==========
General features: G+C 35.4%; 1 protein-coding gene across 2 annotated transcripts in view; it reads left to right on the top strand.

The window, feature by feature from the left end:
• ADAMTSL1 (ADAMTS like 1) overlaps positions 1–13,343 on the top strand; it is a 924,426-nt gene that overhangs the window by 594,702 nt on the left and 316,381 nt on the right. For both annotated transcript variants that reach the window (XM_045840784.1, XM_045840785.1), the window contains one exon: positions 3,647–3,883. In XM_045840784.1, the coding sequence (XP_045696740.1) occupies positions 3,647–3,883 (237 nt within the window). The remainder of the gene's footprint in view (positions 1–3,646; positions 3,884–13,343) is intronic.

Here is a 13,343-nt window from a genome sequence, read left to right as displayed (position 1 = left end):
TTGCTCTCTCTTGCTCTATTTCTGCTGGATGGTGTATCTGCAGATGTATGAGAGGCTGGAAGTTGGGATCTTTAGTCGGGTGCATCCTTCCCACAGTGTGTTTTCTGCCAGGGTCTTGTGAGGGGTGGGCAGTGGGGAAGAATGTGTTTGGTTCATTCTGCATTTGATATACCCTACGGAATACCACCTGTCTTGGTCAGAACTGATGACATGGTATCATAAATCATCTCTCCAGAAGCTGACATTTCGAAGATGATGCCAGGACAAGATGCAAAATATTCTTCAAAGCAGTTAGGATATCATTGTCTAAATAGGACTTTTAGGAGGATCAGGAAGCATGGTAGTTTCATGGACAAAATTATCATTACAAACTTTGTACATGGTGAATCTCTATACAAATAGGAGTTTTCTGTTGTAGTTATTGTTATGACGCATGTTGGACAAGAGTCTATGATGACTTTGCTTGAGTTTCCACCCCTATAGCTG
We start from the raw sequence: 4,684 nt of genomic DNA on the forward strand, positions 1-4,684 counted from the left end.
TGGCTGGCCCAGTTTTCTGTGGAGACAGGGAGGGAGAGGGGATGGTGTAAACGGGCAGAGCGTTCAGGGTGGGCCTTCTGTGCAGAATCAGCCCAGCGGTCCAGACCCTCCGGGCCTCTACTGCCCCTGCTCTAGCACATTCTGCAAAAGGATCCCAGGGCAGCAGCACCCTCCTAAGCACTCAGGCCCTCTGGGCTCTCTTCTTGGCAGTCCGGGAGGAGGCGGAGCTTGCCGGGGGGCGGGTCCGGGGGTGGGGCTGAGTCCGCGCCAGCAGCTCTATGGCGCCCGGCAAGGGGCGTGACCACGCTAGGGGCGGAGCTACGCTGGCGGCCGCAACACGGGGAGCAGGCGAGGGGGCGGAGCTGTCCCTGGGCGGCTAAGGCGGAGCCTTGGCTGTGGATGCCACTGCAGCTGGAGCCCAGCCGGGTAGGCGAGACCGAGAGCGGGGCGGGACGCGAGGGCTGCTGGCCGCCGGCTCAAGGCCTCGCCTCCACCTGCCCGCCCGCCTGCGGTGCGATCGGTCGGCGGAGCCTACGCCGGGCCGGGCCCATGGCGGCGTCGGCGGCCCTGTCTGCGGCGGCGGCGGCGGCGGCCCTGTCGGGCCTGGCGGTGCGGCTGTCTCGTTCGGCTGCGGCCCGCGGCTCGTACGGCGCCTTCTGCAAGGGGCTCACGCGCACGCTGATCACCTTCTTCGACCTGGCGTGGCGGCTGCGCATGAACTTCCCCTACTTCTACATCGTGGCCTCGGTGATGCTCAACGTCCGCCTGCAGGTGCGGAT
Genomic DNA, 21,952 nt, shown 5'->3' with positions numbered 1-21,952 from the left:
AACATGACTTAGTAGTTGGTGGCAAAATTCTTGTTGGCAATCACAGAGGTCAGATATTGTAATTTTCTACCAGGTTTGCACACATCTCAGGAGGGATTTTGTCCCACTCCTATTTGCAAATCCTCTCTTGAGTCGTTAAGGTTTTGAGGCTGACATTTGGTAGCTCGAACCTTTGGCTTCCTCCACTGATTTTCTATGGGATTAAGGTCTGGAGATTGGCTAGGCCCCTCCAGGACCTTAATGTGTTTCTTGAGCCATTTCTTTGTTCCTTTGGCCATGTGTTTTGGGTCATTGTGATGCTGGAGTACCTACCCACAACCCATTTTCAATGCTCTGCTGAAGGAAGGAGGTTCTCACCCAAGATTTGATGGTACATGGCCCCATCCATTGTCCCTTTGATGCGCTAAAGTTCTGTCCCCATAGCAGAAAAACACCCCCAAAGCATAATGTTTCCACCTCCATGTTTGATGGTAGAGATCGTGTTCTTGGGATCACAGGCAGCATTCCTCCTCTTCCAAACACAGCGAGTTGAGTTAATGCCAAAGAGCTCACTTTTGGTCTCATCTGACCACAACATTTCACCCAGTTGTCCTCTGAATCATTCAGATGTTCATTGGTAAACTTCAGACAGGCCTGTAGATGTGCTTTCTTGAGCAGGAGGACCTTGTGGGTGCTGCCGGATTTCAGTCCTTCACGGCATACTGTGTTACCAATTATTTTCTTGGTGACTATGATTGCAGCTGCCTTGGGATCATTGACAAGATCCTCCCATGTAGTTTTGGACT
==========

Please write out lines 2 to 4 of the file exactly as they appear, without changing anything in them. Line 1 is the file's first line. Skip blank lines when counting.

The window, feature by feature from the left end:
• ADAMTSL1 (ADAMTS like 1) overlaps positions 1–13,343 on the top strand; it is a 924,426-nt gene that overhangs the window by 594,702 nt on the left and 316,381 nt on the right. For both annotated transcript variants that reach the window (XM_045840784.1, XM_045840785.1), the window contains one exon: positions 3,647–3,883. In XM_045840784.1, the coding sequence (XP_045696740.1) occupies positions 3,647–3,883 (237 nt within the window). The remainder of the gene's footprint in view (positions 1–3,646; positions 3,884–13,343) is intronic.

Here is a 13,343-nt window from a genome sequence, read left to right as displayed (position 1 = left end):